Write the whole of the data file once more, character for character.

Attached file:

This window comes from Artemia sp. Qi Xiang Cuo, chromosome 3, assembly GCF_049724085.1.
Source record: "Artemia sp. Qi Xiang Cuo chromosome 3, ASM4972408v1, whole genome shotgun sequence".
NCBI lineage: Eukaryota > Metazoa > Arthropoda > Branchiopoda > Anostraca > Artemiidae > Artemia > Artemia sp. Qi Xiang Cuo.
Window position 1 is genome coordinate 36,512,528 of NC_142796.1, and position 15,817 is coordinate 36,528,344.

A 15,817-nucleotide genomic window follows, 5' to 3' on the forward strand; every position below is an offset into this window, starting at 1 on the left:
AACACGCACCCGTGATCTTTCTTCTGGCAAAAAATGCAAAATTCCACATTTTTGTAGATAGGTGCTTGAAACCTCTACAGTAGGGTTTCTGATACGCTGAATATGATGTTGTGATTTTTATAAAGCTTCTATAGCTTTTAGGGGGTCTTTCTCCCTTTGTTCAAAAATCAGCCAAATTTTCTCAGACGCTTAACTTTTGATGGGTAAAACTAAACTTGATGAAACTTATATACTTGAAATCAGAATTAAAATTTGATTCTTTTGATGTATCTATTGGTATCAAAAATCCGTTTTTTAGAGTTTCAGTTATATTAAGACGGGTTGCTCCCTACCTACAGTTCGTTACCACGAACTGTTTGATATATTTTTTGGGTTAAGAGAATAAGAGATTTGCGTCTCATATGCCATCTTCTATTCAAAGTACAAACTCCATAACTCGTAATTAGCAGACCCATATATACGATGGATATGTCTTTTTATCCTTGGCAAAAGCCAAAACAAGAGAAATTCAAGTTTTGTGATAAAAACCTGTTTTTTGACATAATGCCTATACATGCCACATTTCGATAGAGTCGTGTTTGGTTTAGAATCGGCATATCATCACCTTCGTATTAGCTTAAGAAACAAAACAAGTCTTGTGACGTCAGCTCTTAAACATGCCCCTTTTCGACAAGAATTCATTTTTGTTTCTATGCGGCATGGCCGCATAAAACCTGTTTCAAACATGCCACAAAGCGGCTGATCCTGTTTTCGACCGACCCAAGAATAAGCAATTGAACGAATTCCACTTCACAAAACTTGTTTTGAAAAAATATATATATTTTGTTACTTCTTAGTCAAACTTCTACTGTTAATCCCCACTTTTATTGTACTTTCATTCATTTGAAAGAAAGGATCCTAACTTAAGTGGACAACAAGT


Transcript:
This window comes from Artemia sp. Qi Xiang Cuo, chromosome 3, assembly GCF_049724085.1.
Source record: "Artemia sp. Qi Xiang Cuo chromosome 3, ASM4972408v1, whole genome shotgun sequence".
NCBI lineage: Eukaryota > Metazoa > Arthropoda > Branchiopoda > Anostraca > Artemiidae > Artemia > Artemia sp. Qi Xiang Cuo.
Window position 1 is genome coordinate 36,512,528 of NC_142796.1, and position 15,817 is coordinate 36,528,344.

A 15,817-nucleotide genomic window follows, 5' to 3' on the forward strand; every position below is an offset into this window, starting at 1 on the left:
AACACGCACCCGTGATCTTTCTTCTGGCAAAAAATGCAAAATTCCACATTTTTGTAGATAGGTGCTTGAAACCTCTACAGTAGGGTTTCTGATACGCTGAATATGATGTTGTGATTTTTATAAAGCTTCTATAGCTTTTAGGGGGTCTTTCTCCCTTTGTTCAAAAATCAGCCAAATTTTCTCAGACGCTTAACTTTTGATGGGTAAAACTAAACTTGATGAAACTTATATACTTGAAATCAGAATTAAAATTTGATTCTTTTGATGTATCTATTGGTATCAAAAATCCGTTTTTTAGAGTTTCAGTTATATTAAGACGGGTTGCTCCCTACCTACAGTTCGTTACCACGAACTGTTTGATATATTTTTTGGGTTAAGAGAATAAGAGATTTGCGTCTCATATGCCATCTTCTATTCAAAGTACAAACTCCATAACTCGTAATTAGCAGACCCATATATACGATGGATATGTCTTTTTATCCTTGGCAAAAGCCAAAACAAGAGAAATTCAAGTTTTGTGATAAAAACCTGTTTTTTGACATAATGCCTATACATGCCACATTTCGATAGAGTCGTGTTTGGTTTAGAATCGGCATATCATCACCTTCGTATTAGCTTAAGAAACAAAACAAGTCTTGTGACGTCAGCTCTTAAACATGCCCCTTTTCGACAAGAATTCATTTTTGTTTCTATGCGGCATGGCCGCATAAAACCTGTTTCAAACATGCCACAAAGCGGCTGATCCTGTTTTCGACCGACCCAAGAATAAGCAATTGAACGAATTCCACTTCACAAAACTTGTTTTGAAAAAATATATATATTTTGTTACTTCTTAGTCAAACTTCTACTGTTAATCCCCACTTTTATTGTACTTTCATTCATTTGAAAGAAAGGATCCTAACTTAAGTGGACAACAAGT